USF Students Order Shirts With Opposing Team’s Colors For Homecoming Game… http://t.co/AwgKIHco11 pic.twitter.com/oAMAM6STLk
— 560 WQAM (@560WQAM) October 8, 2014
According to The Oracle, USF’s student newspaper, the 1,200 purple t-shirts were ordered with $5,600 from student Activity and Service fees. Only 200 shirts were believed to be passed out before the mistake was caught. Another 1,000 shirts were ordered in green, costing an additional $4,200, funded by the Activity and Service fee.
Miami has an attendance problem
According to the official tallies, Miami averaged 50,000 fans per game last year. Unfortunately, the Hurricanes play in a stadium that seats over 75,000. Reported attendance also happens to be tickets sold, not actual bodies in the stadium.
Photos taken from last weekend’s game against Cincinnati were brutal:
The traditional 5-minutes-till-kickoff crowd shot at Miami football. pic.twitter.com/vWPW6qYCpS
— Tim Reynolds (@ByTimReynolds) October 11, 2014
The new UM Hall of fame class was just introduced in front of this pic.twitter.com/alqIeP64r8
— Adam Clarke (@aclarke90) October 11, 2014
Those photos were taken five minutes before the game and at halftime, respectively, times when fans often aren’t in their seats. Announced attendance was 43,953, but this photo was the only one we could find that showed a greater proportion of seats filled during the game:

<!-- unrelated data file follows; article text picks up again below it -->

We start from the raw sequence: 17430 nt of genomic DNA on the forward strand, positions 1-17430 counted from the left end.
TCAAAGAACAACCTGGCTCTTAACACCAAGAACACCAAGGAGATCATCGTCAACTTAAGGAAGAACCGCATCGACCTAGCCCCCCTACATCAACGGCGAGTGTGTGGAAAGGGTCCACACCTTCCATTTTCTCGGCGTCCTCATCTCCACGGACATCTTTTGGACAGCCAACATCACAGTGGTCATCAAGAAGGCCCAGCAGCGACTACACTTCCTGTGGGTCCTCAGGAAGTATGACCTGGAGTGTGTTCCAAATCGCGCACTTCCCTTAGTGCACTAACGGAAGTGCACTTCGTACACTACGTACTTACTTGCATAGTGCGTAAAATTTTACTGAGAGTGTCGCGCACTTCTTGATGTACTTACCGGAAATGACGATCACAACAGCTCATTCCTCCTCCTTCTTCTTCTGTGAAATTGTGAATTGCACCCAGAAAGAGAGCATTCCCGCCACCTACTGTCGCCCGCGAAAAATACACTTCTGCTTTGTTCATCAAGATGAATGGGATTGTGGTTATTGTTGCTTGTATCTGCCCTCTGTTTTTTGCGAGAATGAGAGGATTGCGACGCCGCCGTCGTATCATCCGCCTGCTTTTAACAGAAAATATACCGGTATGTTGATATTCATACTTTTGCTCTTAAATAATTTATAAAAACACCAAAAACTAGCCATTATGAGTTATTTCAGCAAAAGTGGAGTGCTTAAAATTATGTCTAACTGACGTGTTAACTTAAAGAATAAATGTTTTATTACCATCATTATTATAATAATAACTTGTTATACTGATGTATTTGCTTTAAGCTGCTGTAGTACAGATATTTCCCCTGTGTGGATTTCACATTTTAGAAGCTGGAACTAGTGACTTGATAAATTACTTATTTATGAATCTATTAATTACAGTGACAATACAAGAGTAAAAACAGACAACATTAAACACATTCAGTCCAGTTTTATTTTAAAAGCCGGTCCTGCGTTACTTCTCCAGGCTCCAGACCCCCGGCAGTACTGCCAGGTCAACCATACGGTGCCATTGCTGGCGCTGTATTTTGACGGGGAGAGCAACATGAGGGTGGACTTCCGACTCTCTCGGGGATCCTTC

Miami’s attendance problem is well documented and nothing new. Not only does the team play in a large NFL stadium, it also plays 20 miles from campus. Nonetheless, we don’t envy Miami’s athletic department as photos like this continue to circulate this season.
North Carolina State coach takes a shot at ACC commissioner
North Carolina State head coach Dave Doeren has a bone to pick with the ACC office over his team’s scheduling this season. Unfortunately, he decided to air his grievances publicly on his weekly radio show, taking aim at ACC Commissioner John Swofford:
“You’d never know that somebody that graduated from the school down the street is the commissioner,” Dave Doeren said, referencing Swofford, a North Carolina alum and also its former athletics director. “I mean, you would never know that with our schedule.”
Doeren later said it was only a joke, but it’s not the first time Swofford has been accused of favoring UNC or the so-called basketball schools over the football schools. NC State has a seemingly legitimate gripe, having faced Clemson and FSU in consecutive weeks and playing nine straight weeks before its first bye week.
Nonetheless, you don’t want head coaches taking shots at your conference commissioner unnecessarily. In a society where images, videos and sound clips quickly make the rounds on social media, and are often shared out of context, coaches and others representing athletic departments need to be especially careful.